In August 1974, Volvo presented a new generation of cars called the 240 and 260 Series.
These new models had been developed from the 140 series and were very similar to their predecessors, and with influences from the VESC safety concept car. The changes included a new protruding front, large bumpers and a further-developed chassis, featuring McPherson front-wheel suspension. At the same time, a new 4-cylinder engine series with single overhead camshaft was introduced. The previous B20 4-cylinder was still offered in basic versions for some time.
Two-door cars were still very much in demand, particularly on the Nordic markets, and it was therefore only natural to include a 2-door in the programme. However, as the trend was moving towards 4-door cars, the 242 was taken out of production long before the 244 and 245.
Over the years, the Volvo 242 was produced with many different engines and gearboxes.
The most interesting versions were the 242GT of the late 1970s and the 240 Turbo of the 1980s marketed in North America. Both cars offered spectacular performance and answering in full to the classical proverb 'a wolf in sheep's clothing'. The same goes for the 242 racing car which won the European Touring Car Championship in 1985.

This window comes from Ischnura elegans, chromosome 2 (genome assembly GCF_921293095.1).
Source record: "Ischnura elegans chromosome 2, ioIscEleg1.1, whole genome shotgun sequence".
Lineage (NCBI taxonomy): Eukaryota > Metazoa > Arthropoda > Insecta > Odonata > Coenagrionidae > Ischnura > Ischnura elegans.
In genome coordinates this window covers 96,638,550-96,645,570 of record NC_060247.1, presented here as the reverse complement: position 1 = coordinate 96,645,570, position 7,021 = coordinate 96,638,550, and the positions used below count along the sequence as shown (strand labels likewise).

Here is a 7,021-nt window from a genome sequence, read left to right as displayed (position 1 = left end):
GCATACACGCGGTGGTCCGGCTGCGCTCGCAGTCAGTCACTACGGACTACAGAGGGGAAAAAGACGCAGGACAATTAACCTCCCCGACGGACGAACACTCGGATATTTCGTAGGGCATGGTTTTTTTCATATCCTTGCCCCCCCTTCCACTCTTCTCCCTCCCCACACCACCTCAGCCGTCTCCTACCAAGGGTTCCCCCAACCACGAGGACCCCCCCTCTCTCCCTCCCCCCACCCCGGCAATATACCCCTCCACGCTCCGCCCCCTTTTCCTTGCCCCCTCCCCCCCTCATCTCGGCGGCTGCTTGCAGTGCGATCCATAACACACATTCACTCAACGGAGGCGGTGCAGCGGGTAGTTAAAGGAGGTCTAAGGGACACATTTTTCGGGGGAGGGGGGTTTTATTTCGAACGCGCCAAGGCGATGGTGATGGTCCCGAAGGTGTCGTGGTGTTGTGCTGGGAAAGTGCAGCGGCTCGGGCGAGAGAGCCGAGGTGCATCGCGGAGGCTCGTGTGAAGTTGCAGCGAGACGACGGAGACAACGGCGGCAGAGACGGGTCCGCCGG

For model year 1983, the emblem at the rear of all 240 models was changed. No longer did it say 242, 244 or 245. The badge just said 240, as part of a new designation strategy. In reality, however, most people continued to refer to their cars as a 244 or 245. Nevertheless, this change did not mean any large-scale modification to the cars.
Variants: 242 GT
Body: 2-door saloon
Engine: 4-cylinder, in-line OHV, 4-cylinder, in-line SOHC, 4-cylinder, in-line SOHC with turbocharging.
Transmission: 4-speed manual or 4-speed with el. overdrive, with floor-mounted gear lever. 3-speed automatic.
Brakes: Hydraulic, disc brakes on all four wheels.
Dimensions: Overall length 490 cm, wheelbase 264 cm.
Misc: In 1985, the Volvo 242 won the European Touring Car Championship.